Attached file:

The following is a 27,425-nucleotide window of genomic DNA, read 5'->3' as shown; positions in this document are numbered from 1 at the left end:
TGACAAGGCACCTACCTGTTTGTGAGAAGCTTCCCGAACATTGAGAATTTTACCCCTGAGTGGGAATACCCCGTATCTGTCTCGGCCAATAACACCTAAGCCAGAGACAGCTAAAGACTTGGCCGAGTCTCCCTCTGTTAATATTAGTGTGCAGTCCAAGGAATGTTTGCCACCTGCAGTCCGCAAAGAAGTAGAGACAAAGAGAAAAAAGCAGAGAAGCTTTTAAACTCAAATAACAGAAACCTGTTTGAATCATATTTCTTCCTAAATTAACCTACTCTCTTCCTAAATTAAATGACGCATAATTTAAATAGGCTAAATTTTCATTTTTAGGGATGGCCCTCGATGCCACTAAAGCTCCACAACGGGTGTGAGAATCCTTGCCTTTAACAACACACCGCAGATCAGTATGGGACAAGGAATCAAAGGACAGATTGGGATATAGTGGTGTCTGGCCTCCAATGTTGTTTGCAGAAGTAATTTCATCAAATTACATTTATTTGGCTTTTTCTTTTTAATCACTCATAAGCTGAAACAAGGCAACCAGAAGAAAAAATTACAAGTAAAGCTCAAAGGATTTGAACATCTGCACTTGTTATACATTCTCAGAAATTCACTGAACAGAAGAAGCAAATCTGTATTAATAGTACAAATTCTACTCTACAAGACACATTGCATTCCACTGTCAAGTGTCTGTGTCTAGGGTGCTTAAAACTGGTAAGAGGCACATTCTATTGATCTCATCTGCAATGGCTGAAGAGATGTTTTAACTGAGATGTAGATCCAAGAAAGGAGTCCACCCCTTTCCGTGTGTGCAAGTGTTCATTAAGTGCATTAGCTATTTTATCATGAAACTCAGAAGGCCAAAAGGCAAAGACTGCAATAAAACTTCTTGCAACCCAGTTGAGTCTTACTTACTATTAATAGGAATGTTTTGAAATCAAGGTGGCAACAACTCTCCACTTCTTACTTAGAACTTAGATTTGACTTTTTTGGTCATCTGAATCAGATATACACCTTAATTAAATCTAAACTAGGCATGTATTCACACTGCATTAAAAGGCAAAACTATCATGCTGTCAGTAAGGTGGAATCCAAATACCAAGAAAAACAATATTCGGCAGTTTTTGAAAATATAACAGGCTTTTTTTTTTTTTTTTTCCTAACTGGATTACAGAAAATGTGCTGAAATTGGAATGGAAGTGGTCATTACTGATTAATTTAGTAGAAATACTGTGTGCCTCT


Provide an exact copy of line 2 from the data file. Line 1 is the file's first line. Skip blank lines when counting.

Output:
TGACAAGGCACCTACCTGTTTGTGAGAAGCTTCCCGAACATTGAGAATTTTACCCCTGAGTGGGAATACCCCGTATCTGTCTCGGCCAATAACACCTAAGCCAGAGACAGCTAAAGACTTGGCCGAGTCTCCCTCTGTTAATATTAGTGTGCAGTCCAAGGAATGTTTGCCACCTGCAGTCCGCAAAGAAGTAGAGACAAAGAGAAAAAAGCAGAGAAGCTTTTAAACTCAAATAACAGAAACCTGTTTGAATCATATTTCTTCCTAAATTAACCTACTCTCTTCCTAAATTAAATGACGCATAATTTAAATAGGCTAAATTTTCATTTTTAGGGATGGCCCTCGATGCCACTAAAGCTCCACAACGGGTGTGAGAATCCTTGCCTTTAACAACACACCGCAGATCAGTATGGGACAAGGAATCAAAGGACAGATTGGGATATAGTGGTGTCTGGCCTCCAATGTTGTTTGCAGAAGTAATTTCATCAAATTACATTTATTTGGCTTTTTCTTTTTAATCACTCATAAGCTGAAACAAGGCAACCAGAAGAAAAAATTACAAGTAAAGCTCAAAGGATTTGAACATCTGCACTTGTTATACATTCTCAGAAATTCACTGAACAGAAGAAGCAAATCTGTATTAATAGTACAAATTCTACTCTACAAGACACATTGCATTCCACTGTCAAGTGTCTGTGTCTAGGGTGCTTAAAACTGGTAAGAGGCACATTCTATTGATCTCATCTGCAATGGCTGAAGAGATGTTTTAACTGAGATGTAGATCCAAGAAAGGAGTCCACCCCTTTCCGTGTGTGCAAGTGTTCATTAAGTGCATTAGCTATTTTATCATGAAACTCAGAAGGCCAAAAGGCAAAGACTGCAATAAAACTTCTTGCAACCCAGTTGAGTCTTACTTACTATTAATAGGAATGTTTTGAAATCAAGGTGGCAACAACTCTCCACTTCTTACTTAGAACTTAGATTTGACTTTTTTGGTCATCTGAATCAGATATACACCTTAATTAAATCTAAACTAGGCATGTATTCACACTGCATTAAAAGGCAAAACTATCATGCTGTCAGTAAGGTGGAATCCAAATACCAAGAAAAACAATATTCGGCAGTTTTTGAAAATATAACAGGCTTTTTTTTTTTTTTTTTCCTAACTGGATTACAGAAAATGTGCTGAAATTGGAATGGAAGTGGTCATTACTGATTAATTTAGTAGAAATACTGTGTGCCTCT